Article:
The decline in May can be attributed to a slowdown in hiring around election season
The number of job vacancies posted in print and online media in Australia has suffered its biggest decline in more than nine years – suggesting ‘at face value’ a cooling job market – the latest data from the Australia and New Zealand Banking Group showed.
Job advertisements in May slumped by a seasonally adjusted 8.4% since April and registered an average of 152,689 listings per week. The figure is down 14.9% from a year ago.
Australia has seen a decrease in job postings in nine of the past 12 months, but the decline in May can also be attributed to a slowdown in announcing vacancies around the Easter and ANZAC holidays and the May 18 election, according to David Plank, ANZ’s head of Australian economics.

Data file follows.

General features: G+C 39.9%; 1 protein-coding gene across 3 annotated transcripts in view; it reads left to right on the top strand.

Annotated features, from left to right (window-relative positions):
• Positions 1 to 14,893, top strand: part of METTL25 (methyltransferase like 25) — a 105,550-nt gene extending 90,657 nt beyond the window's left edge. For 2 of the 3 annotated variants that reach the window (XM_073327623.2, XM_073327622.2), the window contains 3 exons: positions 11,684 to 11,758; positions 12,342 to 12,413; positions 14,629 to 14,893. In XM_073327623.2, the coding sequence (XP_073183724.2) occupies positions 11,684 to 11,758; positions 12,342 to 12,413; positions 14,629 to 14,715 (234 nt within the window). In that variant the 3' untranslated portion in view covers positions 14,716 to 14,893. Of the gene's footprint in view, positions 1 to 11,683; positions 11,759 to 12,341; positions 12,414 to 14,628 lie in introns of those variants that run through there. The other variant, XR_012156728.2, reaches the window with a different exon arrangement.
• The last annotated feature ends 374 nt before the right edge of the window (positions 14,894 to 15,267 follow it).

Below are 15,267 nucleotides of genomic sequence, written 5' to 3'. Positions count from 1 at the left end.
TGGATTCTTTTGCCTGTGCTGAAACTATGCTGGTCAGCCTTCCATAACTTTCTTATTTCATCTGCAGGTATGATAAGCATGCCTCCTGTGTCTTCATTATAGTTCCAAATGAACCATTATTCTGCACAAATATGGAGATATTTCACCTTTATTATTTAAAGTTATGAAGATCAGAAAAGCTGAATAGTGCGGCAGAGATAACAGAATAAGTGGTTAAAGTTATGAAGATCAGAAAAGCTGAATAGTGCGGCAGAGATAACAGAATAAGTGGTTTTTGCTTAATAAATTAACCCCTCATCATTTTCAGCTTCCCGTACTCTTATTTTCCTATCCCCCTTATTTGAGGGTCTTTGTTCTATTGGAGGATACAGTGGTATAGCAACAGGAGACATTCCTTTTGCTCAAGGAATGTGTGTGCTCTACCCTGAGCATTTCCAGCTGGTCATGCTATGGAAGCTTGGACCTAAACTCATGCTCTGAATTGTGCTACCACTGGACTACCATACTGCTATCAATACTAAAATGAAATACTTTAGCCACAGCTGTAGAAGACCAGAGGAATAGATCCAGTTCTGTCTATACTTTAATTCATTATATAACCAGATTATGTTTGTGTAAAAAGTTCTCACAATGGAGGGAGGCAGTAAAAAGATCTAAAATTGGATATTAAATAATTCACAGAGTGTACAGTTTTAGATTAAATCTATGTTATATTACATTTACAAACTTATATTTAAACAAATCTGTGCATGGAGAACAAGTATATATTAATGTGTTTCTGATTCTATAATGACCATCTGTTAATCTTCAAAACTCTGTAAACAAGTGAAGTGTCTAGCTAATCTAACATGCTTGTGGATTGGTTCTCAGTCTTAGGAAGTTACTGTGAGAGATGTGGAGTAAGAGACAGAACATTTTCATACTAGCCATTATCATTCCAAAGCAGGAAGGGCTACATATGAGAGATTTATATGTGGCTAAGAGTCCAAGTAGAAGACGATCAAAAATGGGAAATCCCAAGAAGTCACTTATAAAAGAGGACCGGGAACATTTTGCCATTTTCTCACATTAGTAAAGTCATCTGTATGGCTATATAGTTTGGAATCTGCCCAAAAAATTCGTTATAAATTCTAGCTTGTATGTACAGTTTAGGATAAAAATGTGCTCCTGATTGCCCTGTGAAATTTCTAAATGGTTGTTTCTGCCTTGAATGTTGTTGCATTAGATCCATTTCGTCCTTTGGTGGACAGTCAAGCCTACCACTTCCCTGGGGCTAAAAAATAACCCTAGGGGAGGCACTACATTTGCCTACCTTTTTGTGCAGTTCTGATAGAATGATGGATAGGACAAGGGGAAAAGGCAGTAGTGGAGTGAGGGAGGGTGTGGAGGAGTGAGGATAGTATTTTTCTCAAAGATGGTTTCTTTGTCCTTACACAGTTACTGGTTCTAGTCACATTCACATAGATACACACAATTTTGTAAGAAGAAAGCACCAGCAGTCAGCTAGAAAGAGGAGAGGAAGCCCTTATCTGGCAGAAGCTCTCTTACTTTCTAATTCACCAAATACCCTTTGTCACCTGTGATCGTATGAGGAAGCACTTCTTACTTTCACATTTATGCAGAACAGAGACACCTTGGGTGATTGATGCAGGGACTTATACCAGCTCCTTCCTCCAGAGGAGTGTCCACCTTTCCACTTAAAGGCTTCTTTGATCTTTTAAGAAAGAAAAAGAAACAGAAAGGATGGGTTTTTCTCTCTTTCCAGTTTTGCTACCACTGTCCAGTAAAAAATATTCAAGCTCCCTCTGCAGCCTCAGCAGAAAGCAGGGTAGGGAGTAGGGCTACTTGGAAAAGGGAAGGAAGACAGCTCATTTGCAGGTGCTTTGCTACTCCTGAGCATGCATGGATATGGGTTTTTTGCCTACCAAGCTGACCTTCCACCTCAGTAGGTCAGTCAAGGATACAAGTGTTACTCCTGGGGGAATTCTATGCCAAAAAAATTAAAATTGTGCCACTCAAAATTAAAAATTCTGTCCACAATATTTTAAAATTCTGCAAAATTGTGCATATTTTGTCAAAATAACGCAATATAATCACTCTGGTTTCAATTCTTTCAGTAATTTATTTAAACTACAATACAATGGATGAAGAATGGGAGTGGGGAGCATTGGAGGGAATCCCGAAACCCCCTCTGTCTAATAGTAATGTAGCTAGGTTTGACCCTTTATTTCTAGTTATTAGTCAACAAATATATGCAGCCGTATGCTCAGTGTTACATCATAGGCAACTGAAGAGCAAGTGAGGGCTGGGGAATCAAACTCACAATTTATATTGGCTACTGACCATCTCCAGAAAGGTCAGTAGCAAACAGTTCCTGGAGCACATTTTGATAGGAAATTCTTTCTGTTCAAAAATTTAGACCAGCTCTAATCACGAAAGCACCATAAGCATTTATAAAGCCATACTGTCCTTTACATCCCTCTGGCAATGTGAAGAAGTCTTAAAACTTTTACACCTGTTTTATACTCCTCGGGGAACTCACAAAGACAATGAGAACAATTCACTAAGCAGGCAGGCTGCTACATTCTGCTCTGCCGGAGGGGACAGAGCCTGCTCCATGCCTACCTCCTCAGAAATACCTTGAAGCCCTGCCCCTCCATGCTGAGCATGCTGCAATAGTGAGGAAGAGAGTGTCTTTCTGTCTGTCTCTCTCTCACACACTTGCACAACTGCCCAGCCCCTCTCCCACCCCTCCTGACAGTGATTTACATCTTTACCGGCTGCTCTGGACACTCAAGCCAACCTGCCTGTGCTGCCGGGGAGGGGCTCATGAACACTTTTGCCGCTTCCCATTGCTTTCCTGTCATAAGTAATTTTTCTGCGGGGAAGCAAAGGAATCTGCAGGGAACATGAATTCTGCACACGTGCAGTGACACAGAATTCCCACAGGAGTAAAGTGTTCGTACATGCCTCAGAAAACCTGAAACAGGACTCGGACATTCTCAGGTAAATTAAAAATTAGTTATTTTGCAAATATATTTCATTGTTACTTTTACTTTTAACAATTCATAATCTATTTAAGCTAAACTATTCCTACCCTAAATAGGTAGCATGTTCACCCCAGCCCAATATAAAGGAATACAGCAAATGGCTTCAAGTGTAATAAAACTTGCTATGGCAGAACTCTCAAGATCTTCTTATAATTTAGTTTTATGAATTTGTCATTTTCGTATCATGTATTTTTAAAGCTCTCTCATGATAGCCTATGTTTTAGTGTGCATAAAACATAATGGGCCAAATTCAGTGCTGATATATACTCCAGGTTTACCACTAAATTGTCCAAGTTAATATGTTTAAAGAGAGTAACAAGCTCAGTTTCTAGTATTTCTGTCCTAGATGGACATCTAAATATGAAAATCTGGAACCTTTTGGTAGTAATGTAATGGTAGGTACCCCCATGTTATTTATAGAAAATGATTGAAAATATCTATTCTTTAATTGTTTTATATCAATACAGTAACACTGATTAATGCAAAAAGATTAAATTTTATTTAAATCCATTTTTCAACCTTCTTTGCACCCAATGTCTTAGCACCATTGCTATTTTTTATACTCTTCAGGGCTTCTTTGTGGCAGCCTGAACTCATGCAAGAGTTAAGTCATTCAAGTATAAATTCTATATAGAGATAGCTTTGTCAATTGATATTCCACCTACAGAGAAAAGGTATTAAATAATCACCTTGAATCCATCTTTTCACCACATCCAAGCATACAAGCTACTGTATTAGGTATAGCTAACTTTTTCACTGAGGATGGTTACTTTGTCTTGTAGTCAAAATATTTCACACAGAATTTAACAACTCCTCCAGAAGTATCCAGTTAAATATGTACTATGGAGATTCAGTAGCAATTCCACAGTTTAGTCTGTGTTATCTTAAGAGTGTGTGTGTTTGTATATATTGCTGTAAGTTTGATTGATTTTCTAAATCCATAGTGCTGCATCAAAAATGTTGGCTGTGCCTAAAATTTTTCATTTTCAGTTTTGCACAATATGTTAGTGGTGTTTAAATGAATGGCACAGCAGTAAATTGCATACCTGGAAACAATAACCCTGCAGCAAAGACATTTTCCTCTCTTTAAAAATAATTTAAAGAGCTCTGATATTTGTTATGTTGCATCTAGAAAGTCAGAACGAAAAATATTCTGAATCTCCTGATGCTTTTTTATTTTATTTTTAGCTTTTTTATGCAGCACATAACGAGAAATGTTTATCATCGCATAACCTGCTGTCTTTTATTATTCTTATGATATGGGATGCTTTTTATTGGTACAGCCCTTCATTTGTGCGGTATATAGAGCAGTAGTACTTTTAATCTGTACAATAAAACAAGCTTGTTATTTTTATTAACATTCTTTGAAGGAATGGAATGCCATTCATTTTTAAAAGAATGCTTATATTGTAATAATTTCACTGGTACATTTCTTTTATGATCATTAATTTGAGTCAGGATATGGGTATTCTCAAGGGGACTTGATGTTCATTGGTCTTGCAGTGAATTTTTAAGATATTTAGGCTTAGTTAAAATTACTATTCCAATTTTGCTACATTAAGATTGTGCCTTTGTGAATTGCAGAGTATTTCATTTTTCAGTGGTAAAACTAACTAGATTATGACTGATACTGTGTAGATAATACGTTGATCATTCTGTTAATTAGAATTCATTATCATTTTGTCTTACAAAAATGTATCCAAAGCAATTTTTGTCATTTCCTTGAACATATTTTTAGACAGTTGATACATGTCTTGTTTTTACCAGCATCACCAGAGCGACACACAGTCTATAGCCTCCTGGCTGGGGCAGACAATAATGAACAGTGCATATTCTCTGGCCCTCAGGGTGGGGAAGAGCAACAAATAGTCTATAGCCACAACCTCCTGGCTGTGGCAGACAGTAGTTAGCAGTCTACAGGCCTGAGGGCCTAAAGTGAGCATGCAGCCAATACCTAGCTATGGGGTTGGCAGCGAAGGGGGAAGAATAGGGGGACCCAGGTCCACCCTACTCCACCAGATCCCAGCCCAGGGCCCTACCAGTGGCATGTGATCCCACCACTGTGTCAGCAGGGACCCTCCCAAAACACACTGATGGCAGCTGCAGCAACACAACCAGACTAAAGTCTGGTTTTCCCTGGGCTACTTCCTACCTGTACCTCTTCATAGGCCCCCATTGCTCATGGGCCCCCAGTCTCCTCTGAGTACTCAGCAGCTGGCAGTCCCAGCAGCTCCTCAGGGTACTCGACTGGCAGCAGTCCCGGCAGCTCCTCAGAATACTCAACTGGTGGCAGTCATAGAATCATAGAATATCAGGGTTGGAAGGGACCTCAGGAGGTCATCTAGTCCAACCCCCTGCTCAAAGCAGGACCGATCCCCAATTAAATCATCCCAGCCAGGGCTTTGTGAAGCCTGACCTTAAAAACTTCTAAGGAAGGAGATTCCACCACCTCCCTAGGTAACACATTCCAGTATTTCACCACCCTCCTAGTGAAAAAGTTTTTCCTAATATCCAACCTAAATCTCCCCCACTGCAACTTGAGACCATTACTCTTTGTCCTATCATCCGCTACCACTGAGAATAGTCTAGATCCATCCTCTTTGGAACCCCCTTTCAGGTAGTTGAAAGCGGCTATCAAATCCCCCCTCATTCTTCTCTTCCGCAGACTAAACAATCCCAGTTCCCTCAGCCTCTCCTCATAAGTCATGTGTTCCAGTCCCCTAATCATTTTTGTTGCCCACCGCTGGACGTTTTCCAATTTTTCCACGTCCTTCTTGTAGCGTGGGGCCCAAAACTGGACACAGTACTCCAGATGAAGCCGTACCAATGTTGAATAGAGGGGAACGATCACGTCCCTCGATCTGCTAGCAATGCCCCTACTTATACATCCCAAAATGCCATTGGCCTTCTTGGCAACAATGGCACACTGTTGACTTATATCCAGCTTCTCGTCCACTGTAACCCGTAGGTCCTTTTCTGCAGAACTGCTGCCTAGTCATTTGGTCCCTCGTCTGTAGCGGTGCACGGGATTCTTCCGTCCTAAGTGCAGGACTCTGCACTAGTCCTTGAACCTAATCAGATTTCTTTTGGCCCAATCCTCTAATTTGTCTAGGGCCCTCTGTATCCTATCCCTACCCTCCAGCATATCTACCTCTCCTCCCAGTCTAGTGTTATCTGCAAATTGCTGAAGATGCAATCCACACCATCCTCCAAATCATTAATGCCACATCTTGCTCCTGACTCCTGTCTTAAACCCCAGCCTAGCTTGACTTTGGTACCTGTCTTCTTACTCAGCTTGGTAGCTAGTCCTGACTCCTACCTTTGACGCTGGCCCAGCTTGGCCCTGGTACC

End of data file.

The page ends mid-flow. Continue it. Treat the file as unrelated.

“Job ads were down sharply in May, which, at face value points to a sharp slowing in employment growth,” Plank said.
However, job postings in the last week of May – when election fever began to die down – were relatively higher compared with the first four weeks leading up to the poll. “If the last week of May is indicative, then job ads will rebound strongly in June,” Plank said.
Australia’s jobless rate rose to 5.2% in April as the number of people without work increased by 21,200. In May, the Reserve Bank of Australia said it would keep an eye on the labour market.
The uptick in unemployment, falling house prices, and cooling inflation and consumer spending may force the RBA to issue an interest rate cut, analysts predict.